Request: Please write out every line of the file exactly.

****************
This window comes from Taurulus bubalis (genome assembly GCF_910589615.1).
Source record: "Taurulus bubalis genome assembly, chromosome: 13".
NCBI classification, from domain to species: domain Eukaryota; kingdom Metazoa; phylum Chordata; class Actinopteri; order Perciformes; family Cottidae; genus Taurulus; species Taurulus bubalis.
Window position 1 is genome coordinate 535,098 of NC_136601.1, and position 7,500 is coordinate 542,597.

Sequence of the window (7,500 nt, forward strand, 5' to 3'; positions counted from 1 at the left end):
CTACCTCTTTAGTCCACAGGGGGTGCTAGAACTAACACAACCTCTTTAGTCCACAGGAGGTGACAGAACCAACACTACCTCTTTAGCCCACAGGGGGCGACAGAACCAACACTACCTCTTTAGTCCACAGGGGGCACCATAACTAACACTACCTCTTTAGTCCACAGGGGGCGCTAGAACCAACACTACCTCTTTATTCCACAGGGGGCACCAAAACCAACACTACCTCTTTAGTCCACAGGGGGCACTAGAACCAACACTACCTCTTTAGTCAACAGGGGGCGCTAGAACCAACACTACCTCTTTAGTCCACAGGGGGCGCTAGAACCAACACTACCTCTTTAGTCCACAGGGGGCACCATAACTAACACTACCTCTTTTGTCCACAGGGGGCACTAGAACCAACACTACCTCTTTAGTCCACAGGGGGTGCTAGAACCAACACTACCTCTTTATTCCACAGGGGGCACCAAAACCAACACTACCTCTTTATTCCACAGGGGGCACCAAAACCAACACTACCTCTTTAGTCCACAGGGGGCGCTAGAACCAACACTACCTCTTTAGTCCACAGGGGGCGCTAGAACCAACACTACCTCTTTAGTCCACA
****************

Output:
This window comes from Taurulus bubalis (genome assembly GCF_910589615.1).
Source record: "Taurulus bubalis genome assembly, chromosome: 13".
NCBI classification, from domain to species: domain Eukaryota; kingdom Metazoa; phylum Chordata; class Actinopteri; order Perciformes; family Cottidae; genus Taurulus; species Taurulus bubalis.
Window position 1 is genome coordinate 535,098 of NC_136601.1, and position 7,500 is coordinate 542,597.

Sequence of the window (7,500 nt, forward strand, 5' to 3'; positions counted from 1 at the left end):
CTACCTCTTTAGTCCACAGGGGGTGCTAGAACTAACACAACCTCTTTAGTCCACAGGAGGTGACAGAACCAACACTACCTCTTTAGCCCACAGGGGGCGACAGAACCAACACTACCTCTTTAGTCCACAGGGGGCACCATAACTAACACTACCTCTTTAGTCCACAGGGGGCGCTAGAACCAACACTACCTCTTTATTCCACAGGGGGCACCAAAACCAACACTACCTCTTTAGTCCACAGGGGGCACTAGAACCAACACTACCTCTTTAGTCAACAGGGGGCGCTAGAACCAACACTACCTCTTTAGTCCACAGGGGGCGCTAGAACCAACACTACCTCTTTAGTCCACAGGGGGCACCATAACTAACACTACCTCTTTTGTCCACAGGGGGCACTAGAACCAACACTACCTCTTTAGTCCACAGGGGGTGCTAGAACCAACACTACCTCTTTATTCCACAGGGGGCACCAAAACCAACACTACCTCTTTATTCCACAGGGGGCACCAAAACCAACACTACCTCTTTAGTCCACAGGGGGCGCTAGAACCAACACTACCTCTTTAGTCCACAGGGGGCGCTAGAACCAACACTACCTCTTTAGTCCACA